Reed College’s entire website was recently copied and replicated, but with the fictitious name “University of Redwood.” The Wall Street Journal
reports, “Officials at Reed suspect the site is part of a scheme to collect application fees from prospective students in Hong Kong and Asia.” Presumably, scammers could simply collect a fee and then issue a rejection letter several weeks later.
Spoofed websites are generally created in order to phish for consumers’ personal information, or to accept credit card payments for products or services that will never be delivered.
In the case of the nonexistent University of Redwood, it’s entirely possible the website served as the front for a diploma mill.
Diploma mills were born alongside legitimate, accredited online universities. Diploma mills issue degrees that can be used to fraudulently obtain employment, promotions, raises, or bonuses. They can also be used as fake identification, to gain employment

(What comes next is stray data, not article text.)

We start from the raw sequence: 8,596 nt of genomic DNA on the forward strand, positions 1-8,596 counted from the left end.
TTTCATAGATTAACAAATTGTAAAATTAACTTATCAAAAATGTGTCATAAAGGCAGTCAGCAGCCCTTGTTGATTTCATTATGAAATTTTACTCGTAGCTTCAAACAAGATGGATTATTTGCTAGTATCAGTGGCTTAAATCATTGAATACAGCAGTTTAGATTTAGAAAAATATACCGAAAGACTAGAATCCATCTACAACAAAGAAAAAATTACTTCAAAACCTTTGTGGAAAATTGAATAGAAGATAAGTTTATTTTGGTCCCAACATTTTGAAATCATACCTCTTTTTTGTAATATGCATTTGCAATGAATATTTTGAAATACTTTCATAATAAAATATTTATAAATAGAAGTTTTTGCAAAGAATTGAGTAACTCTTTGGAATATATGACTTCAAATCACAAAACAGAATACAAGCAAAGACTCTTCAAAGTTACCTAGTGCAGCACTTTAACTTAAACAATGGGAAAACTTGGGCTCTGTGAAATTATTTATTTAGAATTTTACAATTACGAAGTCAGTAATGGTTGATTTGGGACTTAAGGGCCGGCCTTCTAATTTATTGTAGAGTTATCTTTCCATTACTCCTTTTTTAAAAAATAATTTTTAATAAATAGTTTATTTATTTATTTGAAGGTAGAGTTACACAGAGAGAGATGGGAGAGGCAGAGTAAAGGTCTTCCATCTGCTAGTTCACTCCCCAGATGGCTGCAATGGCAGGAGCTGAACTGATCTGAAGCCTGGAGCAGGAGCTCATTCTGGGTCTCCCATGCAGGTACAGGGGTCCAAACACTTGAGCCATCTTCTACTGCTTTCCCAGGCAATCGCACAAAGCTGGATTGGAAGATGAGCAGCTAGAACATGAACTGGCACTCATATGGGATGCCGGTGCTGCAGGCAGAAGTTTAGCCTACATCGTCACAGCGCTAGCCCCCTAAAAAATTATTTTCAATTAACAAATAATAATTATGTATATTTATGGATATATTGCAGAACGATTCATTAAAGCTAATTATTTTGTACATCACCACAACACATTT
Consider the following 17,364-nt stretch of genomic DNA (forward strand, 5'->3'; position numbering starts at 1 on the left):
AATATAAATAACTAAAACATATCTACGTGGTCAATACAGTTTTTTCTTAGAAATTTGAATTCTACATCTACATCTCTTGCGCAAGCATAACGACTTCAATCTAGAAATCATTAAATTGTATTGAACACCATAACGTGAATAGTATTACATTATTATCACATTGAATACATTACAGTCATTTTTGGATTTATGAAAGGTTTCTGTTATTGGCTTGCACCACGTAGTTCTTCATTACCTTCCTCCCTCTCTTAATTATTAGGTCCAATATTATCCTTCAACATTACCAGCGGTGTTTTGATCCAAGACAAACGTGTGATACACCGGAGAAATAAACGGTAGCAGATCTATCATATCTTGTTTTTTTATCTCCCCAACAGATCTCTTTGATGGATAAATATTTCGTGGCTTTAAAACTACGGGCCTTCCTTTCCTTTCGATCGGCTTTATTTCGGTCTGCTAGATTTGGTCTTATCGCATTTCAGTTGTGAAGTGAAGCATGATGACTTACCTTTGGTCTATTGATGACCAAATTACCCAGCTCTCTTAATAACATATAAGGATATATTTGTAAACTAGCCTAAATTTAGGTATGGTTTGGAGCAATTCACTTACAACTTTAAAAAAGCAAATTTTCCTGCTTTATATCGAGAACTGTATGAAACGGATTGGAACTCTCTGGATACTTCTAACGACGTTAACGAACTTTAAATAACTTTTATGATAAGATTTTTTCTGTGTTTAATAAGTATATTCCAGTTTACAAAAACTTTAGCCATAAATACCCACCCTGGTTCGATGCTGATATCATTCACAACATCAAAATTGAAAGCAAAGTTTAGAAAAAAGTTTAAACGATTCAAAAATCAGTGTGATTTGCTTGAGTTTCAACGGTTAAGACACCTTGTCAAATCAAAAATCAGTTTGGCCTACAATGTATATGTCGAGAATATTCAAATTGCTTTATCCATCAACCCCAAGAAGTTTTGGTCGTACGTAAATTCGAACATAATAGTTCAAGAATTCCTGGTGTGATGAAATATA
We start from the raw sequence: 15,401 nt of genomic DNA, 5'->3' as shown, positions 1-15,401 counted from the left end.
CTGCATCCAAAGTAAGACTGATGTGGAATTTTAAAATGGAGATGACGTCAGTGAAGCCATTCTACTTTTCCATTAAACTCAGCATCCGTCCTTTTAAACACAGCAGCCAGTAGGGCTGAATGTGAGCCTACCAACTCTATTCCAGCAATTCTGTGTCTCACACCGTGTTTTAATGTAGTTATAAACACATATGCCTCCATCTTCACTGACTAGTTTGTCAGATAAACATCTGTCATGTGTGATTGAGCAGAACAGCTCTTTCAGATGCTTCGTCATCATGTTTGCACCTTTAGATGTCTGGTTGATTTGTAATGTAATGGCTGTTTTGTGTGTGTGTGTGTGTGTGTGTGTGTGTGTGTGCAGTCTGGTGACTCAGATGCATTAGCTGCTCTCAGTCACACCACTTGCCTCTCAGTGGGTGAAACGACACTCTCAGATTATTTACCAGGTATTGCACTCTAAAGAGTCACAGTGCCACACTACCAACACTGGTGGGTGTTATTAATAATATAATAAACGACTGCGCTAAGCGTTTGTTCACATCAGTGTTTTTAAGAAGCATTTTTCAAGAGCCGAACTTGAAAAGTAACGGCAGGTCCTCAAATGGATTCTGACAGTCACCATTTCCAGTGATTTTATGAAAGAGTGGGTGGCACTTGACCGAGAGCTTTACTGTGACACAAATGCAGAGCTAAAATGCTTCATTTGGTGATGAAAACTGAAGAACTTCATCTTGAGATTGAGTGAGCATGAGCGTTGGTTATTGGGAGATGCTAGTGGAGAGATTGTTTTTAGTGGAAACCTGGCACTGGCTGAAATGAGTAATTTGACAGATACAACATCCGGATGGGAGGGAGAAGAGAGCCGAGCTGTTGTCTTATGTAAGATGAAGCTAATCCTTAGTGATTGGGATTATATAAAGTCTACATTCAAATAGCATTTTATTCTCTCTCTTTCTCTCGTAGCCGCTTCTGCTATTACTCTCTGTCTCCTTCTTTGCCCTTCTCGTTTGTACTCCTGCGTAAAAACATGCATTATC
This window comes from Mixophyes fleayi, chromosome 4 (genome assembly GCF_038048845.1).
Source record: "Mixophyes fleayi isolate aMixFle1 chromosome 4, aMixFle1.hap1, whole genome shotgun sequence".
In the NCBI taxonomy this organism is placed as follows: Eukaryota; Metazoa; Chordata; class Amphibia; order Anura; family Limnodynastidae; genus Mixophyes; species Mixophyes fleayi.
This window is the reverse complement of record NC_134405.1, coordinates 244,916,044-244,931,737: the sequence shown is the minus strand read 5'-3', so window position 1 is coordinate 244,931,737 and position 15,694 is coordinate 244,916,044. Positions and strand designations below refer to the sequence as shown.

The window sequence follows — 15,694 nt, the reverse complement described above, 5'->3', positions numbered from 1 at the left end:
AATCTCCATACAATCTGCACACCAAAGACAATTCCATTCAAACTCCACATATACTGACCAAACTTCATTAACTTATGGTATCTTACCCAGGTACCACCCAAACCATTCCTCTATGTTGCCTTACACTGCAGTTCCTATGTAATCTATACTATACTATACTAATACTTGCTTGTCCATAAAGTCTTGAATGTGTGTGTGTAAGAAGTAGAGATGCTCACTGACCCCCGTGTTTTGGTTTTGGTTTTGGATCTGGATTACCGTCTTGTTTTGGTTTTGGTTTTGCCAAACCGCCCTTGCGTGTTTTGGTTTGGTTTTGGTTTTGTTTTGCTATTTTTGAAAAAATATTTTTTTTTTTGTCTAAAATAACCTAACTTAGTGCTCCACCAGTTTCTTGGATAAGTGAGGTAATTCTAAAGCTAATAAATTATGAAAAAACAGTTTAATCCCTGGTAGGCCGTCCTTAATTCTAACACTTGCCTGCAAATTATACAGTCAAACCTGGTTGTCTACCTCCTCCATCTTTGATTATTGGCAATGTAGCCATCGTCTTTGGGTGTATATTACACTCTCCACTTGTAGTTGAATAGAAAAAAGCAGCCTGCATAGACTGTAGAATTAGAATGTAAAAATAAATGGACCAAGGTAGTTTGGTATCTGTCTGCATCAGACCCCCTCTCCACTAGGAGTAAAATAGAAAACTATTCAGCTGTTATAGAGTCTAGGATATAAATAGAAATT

under an invented name, impersonate a licensed professional, or use fake documents to obtain a genuine ID with fraudulent information.
Diploma mills model themselves after accredited institutions, right down to the .edu web address. They may even incorporate part of an existing university’s name or logo into their own, or mimic an Ivy League school’s color scheme or website design.
Just like a legitimate school, a diploma mill may actually require students to purchase books, do homework, and take tests. Unlike a legitimate school, the diploma school may make passing a foregone conclusion. In many cases, students can simply purchase
a diploma, no questions asked. Many of these organizations are nothing more than glorified print shops.
Before plunking down a dime on any learning institution, do your research. There are websites that publicly expose diploma mills, and the U.S. Department of Education
recommends that you consult their database as well as additional sources of qualitative information.